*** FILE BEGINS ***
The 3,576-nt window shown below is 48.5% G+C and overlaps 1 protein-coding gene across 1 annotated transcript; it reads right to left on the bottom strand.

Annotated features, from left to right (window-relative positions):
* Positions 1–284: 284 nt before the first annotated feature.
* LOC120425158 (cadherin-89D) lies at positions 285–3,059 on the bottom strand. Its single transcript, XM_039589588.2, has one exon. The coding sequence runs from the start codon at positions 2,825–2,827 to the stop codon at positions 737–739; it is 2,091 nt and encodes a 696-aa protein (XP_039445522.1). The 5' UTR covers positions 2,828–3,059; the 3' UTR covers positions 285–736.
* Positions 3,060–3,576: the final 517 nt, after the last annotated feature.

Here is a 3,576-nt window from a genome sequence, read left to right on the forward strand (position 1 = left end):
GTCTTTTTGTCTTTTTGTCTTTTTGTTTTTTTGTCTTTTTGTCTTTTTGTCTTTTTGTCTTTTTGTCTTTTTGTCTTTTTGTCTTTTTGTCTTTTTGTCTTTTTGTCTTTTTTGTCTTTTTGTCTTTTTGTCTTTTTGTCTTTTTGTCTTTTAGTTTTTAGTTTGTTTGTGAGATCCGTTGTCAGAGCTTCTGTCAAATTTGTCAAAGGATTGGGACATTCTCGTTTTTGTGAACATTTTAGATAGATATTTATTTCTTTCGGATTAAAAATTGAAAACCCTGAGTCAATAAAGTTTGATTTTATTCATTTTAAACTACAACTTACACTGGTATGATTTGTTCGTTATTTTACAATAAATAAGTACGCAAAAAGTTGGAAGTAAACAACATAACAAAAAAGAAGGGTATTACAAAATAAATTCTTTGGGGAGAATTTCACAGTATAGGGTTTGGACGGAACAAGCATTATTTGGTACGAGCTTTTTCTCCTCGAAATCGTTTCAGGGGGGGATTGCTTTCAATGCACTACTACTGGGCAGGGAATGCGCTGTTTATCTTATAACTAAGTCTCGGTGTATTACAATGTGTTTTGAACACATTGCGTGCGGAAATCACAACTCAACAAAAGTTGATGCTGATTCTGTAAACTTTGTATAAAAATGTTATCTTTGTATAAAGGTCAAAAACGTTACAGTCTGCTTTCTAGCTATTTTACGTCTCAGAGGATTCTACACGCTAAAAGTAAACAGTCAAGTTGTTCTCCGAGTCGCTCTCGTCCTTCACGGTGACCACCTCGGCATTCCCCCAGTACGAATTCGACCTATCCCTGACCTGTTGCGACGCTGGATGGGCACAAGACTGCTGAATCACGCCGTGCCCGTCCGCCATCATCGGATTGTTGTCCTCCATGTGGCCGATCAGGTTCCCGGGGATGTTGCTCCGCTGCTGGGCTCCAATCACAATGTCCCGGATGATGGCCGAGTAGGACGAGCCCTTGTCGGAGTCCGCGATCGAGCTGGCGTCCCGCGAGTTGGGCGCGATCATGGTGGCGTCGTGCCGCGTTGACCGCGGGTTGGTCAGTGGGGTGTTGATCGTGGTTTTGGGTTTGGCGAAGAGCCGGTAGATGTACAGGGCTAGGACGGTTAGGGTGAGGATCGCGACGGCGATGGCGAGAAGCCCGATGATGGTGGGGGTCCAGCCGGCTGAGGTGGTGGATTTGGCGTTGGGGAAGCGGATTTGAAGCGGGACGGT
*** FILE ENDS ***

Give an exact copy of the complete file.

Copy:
The 3,576-nt window shown below is 48.5% G+C and overlaps 1 protein-coding gene across 1 annotated transcript; it reads right to left on the bottom strand.

Annotated features, from left to right (window-relative positions):
* Positions 1–284: 284 nt before the first annotated feature.
* LOC120425158 (cadherin-89D) lies at positions 285–3,059 on the bottom strand. Its single transcript, XM_039589588.2, has one exon. The coding sequence runs from the start codon at positions 2,825–2,827 to the stop codon at positions 737–739; it is 2,091 nt and encodes a 696-aa protein (XP_039445522.1). The 5' UTR covers positions 2,828–3,059; the 3' UTR covers positions 285–736.
* Positions 3,060–3,576: the final 517 nt, after the last annotated feature.

Here is a 3,576-nt window from a genome sequence, read left to right on the forward strand (position 1 = left end):
GTCTTTTTGTCTTTTTGTCTTTTTGTTTTTTTGTCTTTTTGTCTTTTTGTCTTTTTGTCTTTTTGTCTTTTTGTCTTTTTGTCTTTTTGTCTTTTTGTCTTTTTGTCTTTTTTGTCTTTTTGTCTTTTTGTCTTTTTGTCTTTTTGTCTTTTAGTTTTTAGTTTGTTTGTGAGATCCGTTGTCAGAGCTTCTGTCAAATTTGTCAAAGGATTGGGACATTCTCGTTTTTGTGAACATTTTAGATAGATATTTATTTCTTTCGGATTAAAAATTGAAAACCCTGAGTCAATAAAGTTTGATTTTATTCATTTTAAACTACAACTTACACTGGTATGATTTGTTCGTTATTTTACAATAAATAAGTACGCAAAAAGTTGGAAGTAAACAACATAACAAAAAAGAAGGGTATTACAAAATAAATTCTTTGGGGAGAATTTCACAGTATAGGGTTTGGACGGAACAAGCATTATTTGGTACGAGCTTTTTCTCCTCGAAATCGTTTCAGGGGGGGATTGCTTTCAATGCACTACTACTGGGCAGGGAATGCGCTGTTTATCTTATAACTAAGTCTCGGTGTATTACAATGTGTTTTGAACACATTGCGTGCGGAAATCACAACTCAACAAAAGTTGATGCTGATTCTGTAAACTTTGTATAAAAATGTTATCTTTGTATAAAGGTCAAAAACGTTACAGTCTGCTTTCTAGCTATTTTACGTCTCAGAGGATTCTACACGCTAAAAGTAAACAGTCAAGTTGTTCTCCGAGTCGCTCTCGTCCTTCACGGTGACCACCTCGGCATTCCCCCAGTACGAATTCGACCTATCCCTGACCTGTTGCGACGCTGGATGGGCACAAGACTGCTGAATCACGCCGTGCCCGTCCGCCATCATCGGATTGTTGTCCTCCATGTGGCCGATCAGGTTCCCGGGGATGTTGCTCCGCTGCTGGGCTCCAATCACAATGTCCCGGATGATGGCCGAGTAGGACGAGCCCTTGTCGGAGTCCGCGATCGAGCTGGCGTCCCGCGAGTTGGGCGCGATCATGGTGGCGTCGTGCCGCGTTGACCGCGGGTTGGTCAGTGGGGTGTTGATCGTGGTTTTGGGTTTGGCGAAGAGCCGGTAGATGTACAGGGCTAGGACGGTTAGGGTGAGGATCGCGACGGCGATGGCGAGAAGCCCGATGATGGTGGGGGTCCAGCCGGCTGAGGTGGTGGATTTGGCGTTGGGGAAGCGGATTTGAAGCGGGACGGT